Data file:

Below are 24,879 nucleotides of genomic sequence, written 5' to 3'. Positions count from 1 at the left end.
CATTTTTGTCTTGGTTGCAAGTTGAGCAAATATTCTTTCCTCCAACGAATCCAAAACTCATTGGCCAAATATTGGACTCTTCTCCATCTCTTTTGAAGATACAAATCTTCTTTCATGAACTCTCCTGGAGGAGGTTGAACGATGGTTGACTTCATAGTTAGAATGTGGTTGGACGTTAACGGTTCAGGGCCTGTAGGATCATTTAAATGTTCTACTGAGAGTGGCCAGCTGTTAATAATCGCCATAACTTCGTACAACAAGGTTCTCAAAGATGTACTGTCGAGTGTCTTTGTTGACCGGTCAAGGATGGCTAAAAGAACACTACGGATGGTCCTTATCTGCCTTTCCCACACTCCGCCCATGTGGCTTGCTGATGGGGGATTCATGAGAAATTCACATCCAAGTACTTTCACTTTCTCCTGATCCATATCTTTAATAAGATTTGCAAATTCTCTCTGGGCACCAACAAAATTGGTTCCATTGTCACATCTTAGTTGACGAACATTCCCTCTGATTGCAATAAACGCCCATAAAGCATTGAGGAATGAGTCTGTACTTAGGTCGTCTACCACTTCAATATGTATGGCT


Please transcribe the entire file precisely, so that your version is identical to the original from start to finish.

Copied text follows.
Below are 24,879 nucleotides of genomic sequence, written 5' to 3'. Positions count from 1 at the left end.
CATTTTTGTCTTGGTTGCAAGTTGAGCAAATATTCTTTCCTCCAACGAATCCAAAACTCATTGGCCAAATATTGGACTCTTCTCCATCTCTTTTGAAGATACAAATCTTCTTTCATGAACTCTCCTGGAGGAGGTTGAACGATGGTTGACTTCATAGTTAGAATGTGGTTGGACGTTAACGGTTCAGGGCCTGTAGGATCATTTAAATGTTCTACTGAGAGTGGCCAGCTGTTAATAATCGCCATAACTTCGTACAACAAGGTTCTCAAAGATGTACTGTCGAGTGTCTTTGTTGACCGGTCAAGGATGGCTAAAAGAACACTACGGATGGTCCTTATCTGCCTTTCCCACACTCCGCCCATGTGGCTTGCTGATGGGGGATTCATGAGAAATTCACATCCAAGTACTTTCACTTTCTCCTGATCCATATCTTTAATAAGATTTGCAAATTCTCTCTGGGCACCAACAAAATTGGTTCCATTGTCACATCTTAGTTGACGAACATTCCCTCTGATTGCAATAAACGCCCATAAAGCATTGAGGAATGAGTCTGTACTTAGGTCGTCTACCACTTCAATATGTATGGCT